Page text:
Pretty In Pink is still fairly beloved in its own way.
The romantic tale of Andie (Molly Ringwald), a girl from the wrong side of the tracks struggling with an unemployed father and dealing with bullying from her more privileged high school peers who falls for the wealthy and preposterously-named Blane (Andrew McCarthy), is still considered one of director John Hughes’ better efforts. But the ending originally shot for the movie had Andie ending up with her melodramatic best friend Duckie, who either comes across as a hopeless romantic or classic stalker material, depending on your point of view.
Jon Cryer, who played Duckie in the 1986 rom-com, recently had a chat with Entertainment Weekly about whether he feels Andie and Duckie should have ended up together, as was initially intended before test screening reactions had the studio scrambling to order reshoots where Andie chose Blane instead.
“In the end, I think no,” he said. “I do think the movie is best as it is, ‘cause I think you really do invest in that relationship.”
Which is not to say the Two And A Half Men actor didn’t have a problem with it back in the ’80s.
“At the time, I was annoyed, because I wanted to be the guy who got the girl. And when they told me they were doing reshoots it wasn’t until I got to L.A. — I was shooting another film at the time and they flew me back to L.A. — it wasn’t until then that I got the sides and they told me, ‘Oh, yeah, by the way, your character is not getting the girl anymore.’ I was like ‘Oh, okay.’ I was very stoic at the time. But again, that’s the gig. You got to get involved with people you trust and actually trust.”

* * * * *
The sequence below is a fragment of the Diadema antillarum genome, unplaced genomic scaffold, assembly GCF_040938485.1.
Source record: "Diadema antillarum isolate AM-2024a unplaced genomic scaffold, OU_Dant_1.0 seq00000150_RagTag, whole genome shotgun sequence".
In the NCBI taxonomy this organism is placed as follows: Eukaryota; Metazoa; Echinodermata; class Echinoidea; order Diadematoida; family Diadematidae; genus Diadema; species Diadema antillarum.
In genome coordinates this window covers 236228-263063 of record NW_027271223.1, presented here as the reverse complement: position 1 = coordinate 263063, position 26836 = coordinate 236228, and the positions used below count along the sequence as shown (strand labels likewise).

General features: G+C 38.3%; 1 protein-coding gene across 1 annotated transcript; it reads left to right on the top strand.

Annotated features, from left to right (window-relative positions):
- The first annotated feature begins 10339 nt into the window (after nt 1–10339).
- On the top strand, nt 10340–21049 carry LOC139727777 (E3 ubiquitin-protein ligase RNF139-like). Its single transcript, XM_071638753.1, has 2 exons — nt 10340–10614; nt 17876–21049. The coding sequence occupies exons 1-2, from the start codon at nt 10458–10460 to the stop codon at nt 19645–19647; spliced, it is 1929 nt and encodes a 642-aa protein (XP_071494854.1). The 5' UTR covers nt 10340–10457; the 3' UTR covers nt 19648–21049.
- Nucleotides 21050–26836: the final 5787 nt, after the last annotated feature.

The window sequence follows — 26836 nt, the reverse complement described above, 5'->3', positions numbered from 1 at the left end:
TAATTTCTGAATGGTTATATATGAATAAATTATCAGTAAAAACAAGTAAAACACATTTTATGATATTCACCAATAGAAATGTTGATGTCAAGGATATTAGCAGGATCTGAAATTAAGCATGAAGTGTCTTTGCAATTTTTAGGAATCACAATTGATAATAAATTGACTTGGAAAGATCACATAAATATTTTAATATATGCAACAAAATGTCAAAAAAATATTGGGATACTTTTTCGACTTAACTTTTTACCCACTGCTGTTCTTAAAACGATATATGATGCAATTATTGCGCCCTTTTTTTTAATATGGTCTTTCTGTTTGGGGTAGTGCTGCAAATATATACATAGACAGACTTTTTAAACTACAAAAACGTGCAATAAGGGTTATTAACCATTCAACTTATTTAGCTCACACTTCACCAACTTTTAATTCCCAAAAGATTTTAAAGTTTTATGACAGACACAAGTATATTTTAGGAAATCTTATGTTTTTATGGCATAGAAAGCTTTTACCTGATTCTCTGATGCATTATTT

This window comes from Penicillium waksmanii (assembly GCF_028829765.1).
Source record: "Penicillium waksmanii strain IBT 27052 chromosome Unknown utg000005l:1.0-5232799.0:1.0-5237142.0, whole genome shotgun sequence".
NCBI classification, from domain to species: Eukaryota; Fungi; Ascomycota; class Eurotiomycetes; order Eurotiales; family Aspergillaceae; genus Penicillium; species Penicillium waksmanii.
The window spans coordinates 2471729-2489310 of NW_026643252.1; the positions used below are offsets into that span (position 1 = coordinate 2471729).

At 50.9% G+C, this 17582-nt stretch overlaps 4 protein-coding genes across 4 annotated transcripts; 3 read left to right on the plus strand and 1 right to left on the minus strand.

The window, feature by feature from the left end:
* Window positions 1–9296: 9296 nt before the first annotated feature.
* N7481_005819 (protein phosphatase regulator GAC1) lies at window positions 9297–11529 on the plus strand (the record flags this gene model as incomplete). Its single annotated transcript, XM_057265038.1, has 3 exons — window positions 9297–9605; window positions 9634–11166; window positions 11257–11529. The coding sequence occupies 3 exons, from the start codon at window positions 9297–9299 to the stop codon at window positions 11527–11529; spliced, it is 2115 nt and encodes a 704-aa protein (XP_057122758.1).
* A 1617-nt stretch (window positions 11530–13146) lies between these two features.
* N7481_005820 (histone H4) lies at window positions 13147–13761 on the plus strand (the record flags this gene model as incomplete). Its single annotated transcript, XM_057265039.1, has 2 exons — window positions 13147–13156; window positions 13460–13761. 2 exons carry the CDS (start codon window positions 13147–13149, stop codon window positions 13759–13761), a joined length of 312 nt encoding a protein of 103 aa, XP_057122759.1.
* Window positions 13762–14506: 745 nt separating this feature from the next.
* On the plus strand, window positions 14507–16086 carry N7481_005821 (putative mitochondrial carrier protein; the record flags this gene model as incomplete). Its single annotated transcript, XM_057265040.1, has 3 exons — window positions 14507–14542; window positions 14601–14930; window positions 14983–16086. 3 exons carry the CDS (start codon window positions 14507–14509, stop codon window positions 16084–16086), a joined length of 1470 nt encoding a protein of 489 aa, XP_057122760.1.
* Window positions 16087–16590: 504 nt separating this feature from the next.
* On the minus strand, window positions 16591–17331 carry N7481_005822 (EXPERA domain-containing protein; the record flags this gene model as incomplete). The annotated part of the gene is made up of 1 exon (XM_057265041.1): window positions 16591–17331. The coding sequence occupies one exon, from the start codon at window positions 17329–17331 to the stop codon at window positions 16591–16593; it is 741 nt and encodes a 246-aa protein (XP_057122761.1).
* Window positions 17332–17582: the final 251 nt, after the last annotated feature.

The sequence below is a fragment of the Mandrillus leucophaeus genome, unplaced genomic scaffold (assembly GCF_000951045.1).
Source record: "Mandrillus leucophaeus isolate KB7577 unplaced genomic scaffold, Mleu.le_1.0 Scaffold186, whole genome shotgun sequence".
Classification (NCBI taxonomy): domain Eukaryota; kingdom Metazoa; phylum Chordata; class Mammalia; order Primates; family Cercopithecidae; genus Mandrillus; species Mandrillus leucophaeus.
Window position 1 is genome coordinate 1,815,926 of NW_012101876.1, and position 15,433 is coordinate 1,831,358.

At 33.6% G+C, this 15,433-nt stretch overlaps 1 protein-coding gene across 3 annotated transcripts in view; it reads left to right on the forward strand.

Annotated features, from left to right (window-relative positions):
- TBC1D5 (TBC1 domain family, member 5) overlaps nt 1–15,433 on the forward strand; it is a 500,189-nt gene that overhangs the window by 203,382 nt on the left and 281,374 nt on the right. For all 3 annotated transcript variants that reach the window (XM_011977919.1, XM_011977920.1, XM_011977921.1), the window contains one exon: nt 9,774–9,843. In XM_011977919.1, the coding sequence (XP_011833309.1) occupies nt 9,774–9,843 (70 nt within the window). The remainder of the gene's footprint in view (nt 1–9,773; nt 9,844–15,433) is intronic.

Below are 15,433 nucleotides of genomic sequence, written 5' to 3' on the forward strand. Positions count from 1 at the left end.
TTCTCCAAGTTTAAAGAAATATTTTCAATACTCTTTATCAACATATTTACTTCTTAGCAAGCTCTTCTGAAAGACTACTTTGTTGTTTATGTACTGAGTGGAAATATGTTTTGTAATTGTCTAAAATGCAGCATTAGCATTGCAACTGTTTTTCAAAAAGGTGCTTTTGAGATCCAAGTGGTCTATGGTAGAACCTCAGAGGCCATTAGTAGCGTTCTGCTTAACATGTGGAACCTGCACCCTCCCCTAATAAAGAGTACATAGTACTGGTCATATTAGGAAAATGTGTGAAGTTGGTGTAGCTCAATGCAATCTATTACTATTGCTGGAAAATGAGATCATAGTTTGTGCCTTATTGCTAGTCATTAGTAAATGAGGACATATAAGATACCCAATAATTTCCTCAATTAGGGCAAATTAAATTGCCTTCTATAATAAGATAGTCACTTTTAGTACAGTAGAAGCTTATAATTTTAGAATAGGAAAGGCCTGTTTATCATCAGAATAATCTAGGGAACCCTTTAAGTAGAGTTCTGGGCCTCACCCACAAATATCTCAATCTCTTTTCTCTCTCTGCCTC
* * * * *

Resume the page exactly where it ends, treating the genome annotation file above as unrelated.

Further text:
30-odd years on, however, Pretty In Pink is still surprising Cryer in unexpected ways.
“I rewatched the movie fairly recently and realized that a lot of people thought Duckie was gay. And that was total news to me as a person that does not happen to be gay and did not intend for that flavor to be in there. Even Molly [Ringwald] herself thought of Duckie as her gay best friend! And I was like, ‘Wow, I didn’t think of that.’ To some members of the gay community, he’s kind of an icon and it’s like, great! More power to them!
“I was an effeminate heterosexual dork and I was hoping for one for the effeminate heterosexual dorks out there. I’m glad people bought into it that way. I’m glad they wanted it to happen. A lot of people feel [Andie spurning Duckie] is a historic injustice along the lines of the massacres of Serbia, or whatever. But it is not that. It’s just a movie, folks. I’m happy the way it came out. The movie holds up great.”
We won’t argue with you there, Jon.